Historical Annotation Paper: The Legend of Robin Hood
The legend of Robin Hood has been around for centuries. This story of an outlaw hero, a generous criminal, the “Prince of Thieves,” is a popular story that has been told in many different ways throughout generations. This legend does not tell the story of a common criminal. The courageous, selfless Robin Hood steals from the rich and gives to the poor.
The legend of Robin Hood is a tradition that has no specific location or era that it originated from. The first literary mention of Robin Hood was in 1377 in the English verse, The Vision of Piers Plowman by William Langland; however, this was only a reference to Robin Hood. Because this English verse did not tell the story of Robin Hood, it is inferred that the legend was derived from oral tradition dating back to at least the 13th or 14th century. A Gest of Robyn Hode, which was written around 1450, was one of the first iterations of Robin Hood stealing from the rich and giving to the poor. Robin Hood is mentioned all over the English map, including Derbyshire and Yorkshire. A common setting of the Robin Hood legend is Sherwood Forest near Nottingham. Another setting, common in English ballads, was Barnsdale Forest in Yorkshire.
Robin Hood was depicted as a skilled archer, dressed in Lincoln green and a hood. There is great symbolism of Robin Hood being depicted with a hood. The word “hood” has a negative connotation and is related to other words such as Someone who wears a hood is initially covering themselves and hiding their true identity Robin Hood is known as an outlaw hero, meaning he lives outside the protection of the law. One of the most common versions of the legend of Robin Hood has the story set in England during the reign of King Richard the Lionheart while others have the legend taking place during the reign of King Edward II. It was said the Robin Hood would fight in the Crusades with King Richard I, and returned home to his land taken over by the Sheriff of Nottingham, his most common enemy. He and his merry men also went after corrupt leaders of the Church such as Abbot of St. Mary’s and the Bishop of Hereford. Common companions of his are Little John and Will Scarlet who are part of his merry men. In early versions of the legend, the main focus of the story is about social injustice and Robin Hood and his Merry Men stealing from the rich and giving to the poor. These stories are often violent and bloody as Robin Hood and his merry men attack these corrupt individuals.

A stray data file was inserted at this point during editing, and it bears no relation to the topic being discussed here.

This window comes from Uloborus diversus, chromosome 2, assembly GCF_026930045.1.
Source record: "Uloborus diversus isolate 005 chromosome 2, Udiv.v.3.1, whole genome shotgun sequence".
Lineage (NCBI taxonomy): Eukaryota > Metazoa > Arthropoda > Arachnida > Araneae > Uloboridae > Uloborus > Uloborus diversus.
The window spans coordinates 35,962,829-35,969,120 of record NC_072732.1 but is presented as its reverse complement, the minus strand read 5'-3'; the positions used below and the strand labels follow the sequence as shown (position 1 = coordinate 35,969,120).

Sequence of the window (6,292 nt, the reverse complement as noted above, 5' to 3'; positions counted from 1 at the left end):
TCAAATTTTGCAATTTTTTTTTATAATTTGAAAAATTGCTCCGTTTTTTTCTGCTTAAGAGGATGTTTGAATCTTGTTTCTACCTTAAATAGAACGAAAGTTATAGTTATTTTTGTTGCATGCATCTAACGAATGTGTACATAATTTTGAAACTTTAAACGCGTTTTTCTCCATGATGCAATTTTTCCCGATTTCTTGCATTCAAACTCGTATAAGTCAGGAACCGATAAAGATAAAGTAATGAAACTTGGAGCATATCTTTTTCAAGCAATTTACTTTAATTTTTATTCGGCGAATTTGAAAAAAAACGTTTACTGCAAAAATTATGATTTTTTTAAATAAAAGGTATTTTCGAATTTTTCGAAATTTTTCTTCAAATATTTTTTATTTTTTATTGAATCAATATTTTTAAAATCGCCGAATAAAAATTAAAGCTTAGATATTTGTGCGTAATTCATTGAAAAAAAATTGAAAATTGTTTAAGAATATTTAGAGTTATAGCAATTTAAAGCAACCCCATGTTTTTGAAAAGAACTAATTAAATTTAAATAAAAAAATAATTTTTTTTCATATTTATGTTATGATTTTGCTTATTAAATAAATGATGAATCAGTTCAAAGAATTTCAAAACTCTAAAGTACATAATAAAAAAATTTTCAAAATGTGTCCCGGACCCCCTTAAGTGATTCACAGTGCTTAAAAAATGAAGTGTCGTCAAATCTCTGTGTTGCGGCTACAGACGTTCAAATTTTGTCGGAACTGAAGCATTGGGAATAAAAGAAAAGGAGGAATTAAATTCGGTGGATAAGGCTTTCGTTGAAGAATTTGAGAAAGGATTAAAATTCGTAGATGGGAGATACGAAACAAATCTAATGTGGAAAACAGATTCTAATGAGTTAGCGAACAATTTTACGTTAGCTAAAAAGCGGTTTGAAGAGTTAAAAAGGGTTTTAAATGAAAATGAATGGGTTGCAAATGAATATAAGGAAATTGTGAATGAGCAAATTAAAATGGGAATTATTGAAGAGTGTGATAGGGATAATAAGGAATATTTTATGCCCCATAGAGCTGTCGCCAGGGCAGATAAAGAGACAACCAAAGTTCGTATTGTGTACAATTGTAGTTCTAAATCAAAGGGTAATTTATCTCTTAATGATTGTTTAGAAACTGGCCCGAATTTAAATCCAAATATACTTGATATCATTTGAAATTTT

In later versions of the play the focus of the legend shifts to a love interest as Maid Marian is added to the story. Characters such as Maid Marian, Friar Tuck, and alan-a-dale are most likely added to the story due to May Day rituals in which the legend of Robin Hood was acted out. Maid Marian plays a major part in the legend of Robin Hood; she is Robin’s true love. She has multiple backgrounds depending on the version of the legend that she is in. Some say she is a Norman noblewoman while others say she was a Saxon. Some versions have Robin Hood saving her from unwanted suitors such as the Sheriff of Nottingham and Guy of Gisborne. While some legends say she is merely a damsel in distress, others portray her as a strong woman who acts as a spy or as an outlaw herself with archery skills.